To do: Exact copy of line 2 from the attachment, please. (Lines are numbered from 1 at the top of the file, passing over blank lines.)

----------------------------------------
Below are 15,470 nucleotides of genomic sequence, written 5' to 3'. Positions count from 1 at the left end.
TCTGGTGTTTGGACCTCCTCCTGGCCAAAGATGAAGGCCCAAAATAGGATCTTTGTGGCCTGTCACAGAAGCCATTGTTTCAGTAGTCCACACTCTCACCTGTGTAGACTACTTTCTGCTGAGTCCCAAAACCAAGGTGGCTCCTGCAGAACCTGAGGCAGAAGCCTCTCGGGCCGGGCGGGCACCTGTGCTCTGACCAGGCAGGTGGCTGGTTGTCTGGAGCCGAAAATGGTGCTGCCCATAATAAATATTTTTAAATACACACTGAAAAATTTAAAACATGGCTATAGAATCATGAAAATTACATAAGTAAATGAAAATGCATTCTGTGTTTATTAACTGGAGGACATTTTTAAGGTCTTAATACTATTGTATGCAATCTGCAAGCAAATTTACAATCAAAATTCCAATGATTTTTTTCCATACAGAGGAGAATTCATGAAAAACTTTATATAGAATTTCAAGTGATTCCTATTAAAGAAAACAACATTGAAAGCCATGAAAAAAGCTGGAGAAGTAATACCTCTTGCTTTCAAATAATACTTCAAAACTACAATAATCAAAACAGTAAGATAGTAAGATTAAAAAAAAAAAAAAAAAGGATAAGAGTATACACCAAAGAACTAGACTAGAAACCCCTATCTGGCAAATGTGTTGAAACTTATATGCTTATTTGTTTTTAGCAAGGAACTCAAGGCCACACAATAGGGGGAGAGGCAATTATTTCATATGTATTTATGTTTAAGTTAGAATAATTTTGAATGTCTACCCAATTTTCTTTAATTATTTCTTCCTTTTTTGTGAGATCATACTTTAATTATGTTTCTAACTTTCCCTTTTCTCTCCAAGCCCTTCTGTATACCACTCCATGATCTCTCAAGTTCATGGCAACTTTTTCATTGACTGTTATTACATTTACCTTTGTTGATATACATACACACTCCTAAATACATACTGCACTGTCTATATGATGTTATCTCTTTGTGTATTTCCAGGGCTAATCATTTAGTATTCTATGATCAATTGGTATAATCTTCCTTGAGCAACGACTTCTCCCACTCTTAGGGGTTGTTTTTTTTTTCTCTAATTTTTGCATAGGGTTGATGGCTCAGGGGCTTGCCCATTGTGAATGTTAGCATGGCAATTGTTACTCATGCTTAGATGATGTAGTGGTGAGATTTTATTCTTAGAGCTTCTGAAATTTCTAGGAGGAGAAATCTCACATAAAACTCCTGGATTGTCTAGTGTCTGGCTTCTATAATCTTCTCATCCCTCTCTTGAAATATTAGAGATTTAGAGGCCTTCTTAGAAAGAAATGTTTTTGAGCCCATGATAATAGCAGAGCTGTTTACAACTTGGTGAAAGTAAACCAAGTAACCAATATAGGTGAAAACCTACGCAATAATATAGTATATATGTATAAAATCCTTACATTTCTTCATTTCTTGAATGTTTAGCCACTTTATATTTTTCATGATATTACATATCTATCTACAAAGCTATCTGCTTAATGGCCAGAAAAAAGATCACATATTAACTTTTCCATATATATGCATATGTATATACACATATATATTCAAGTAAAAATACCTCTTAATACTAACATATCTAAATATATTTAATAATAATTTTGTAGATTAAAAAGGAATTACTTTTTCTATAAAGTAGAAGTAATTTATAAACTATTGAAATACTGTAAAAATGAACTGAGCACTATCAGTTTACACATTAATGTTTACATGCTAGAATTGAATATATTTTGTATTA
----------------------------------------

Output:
TCTGGTGTTTGGACCTCCTCCTGGCCAAAGATGAAGGCCCAAAATAGGATCTTTGTGGCCTGTCACAGAAGCCATTGTTTCAGTAGTCCACACTCTCACCTGTGTAGACTACTTTCTGCTGAGTCCCAAAACCAAGGTGGCTCCTGCAGAACCTGAGGCAGAAGCCTCTCGGGCCGGGCGGGCACCTGTGCTCTGACCAGGCAGGTGGCTGGTTGTCTGGAGCCGAAAATGGTGCTGCCCATAATAAATATTTTTAAATACACACTGAAAAATTTAAAACATGGCTATAGAATCATGAAAATTACATAAGTAAATGAAAATGCATTCTGTGTTTATTAACTGGAGGACATTTTTAAGGTCTTAATACTATTGTATGCAATCTGCAAGCAAATTTACAATCAAAATTCCAATGATTTTTTTCCATACAGAGGAGAATTCATGAAAAACTTTATATAGAATTTCAAGTGATTCCTATTAAAGAAAACAACATTGAAAGCCATGAAAAAAGCTGGAGAAGTAATACCTCTTGCTTTCAAATAATACTTCAAAACTACAATAATCAAAACAGTAAGATAGTAAGATTAAAAAAAAAAAAAAAAAGGATAAGAGTATACACCAAAGAACTAGACTAGAAACCCCTATCTGGCAAATGTGTTGAAACTTATATGCTTATTTGTTTTTAGCAAGGAACTCAAGGCCACACAATAGGGGGAGAGGCAATTATTTCATATGTATTTATGTTTAAGTTAGAATAATTTTGAATGTCTACCCAATTTTCTTTAATTATTTCTTCCTTTTTTGTGAGATCATACTTTAATTATGTTTCTAACTTTCCCTTTTCTCTCCAAGCCCTTCTGTATACCACTCCATGATCTCTCAAGTTCATGGCAACTTTTTCATTGACTGTTATTACATTTACCTTTGTTGATATACATACACACTCCTAAATACATACTGCACTGTCTATATGATGTTATCTCTTTGTGTATTTCCAGGGCTAATCATTTAGTATTCTATGATCAATTGGTATAATCTTCCTTGAGCAACGACTTCTCCCACTCTTAGGGGTTGTTTTTTTTTTCTCTAATTTTTGCATAGGGTTGATGGCTCAGGGGCTTGCCCATTGTGAATGTTAGCATGGCAATTGTTACTCATGCTTAGATGATGTAGTGGTGAGATTTTATTCTTAGAGCTTCTGAAATTTCTAGGAGGAGAAATCTCACATAAAACTCCTGGATTGTCTAGTGTCTGGCTTCTATAATCTTCTCATCCCTCTCTTGAAATATTAGAGATTTAGAGGCCTTCTTAGAAAGAAATGTTTTTGAGCCCATGATAATAGCAGAGCTGTTTACAACTTGGTGAAAGTAAACCAAGTAACCAATATAGGTGAAAACCTACGCAATAATATAGTATATATGTATAAAATCCTTACATTTCTTCATTTCTTGAATGTTTAGCCACTTTATATTTTTCATGATATTACATATCTATCTACAAAGCTATCTGCTTAATGGCCAGAAAAAAGATCACATATTAACTTTTCCATATATATGCATATGTATATACACATATATATTCAAGTAAAAATACCTCTTAATACTAACATATCTAAATATATTTAATAATAATTTTGTAGATTAAAAAGGAATTACTTTTTCTATAAAGTAGAAGTAATTTATAAACTATTGAAATACTGTAAAAATGAACTGAGCACTATCAGTTTACACATTAATGTTTACATGCTAGAATTGAATATATTTTGTATTA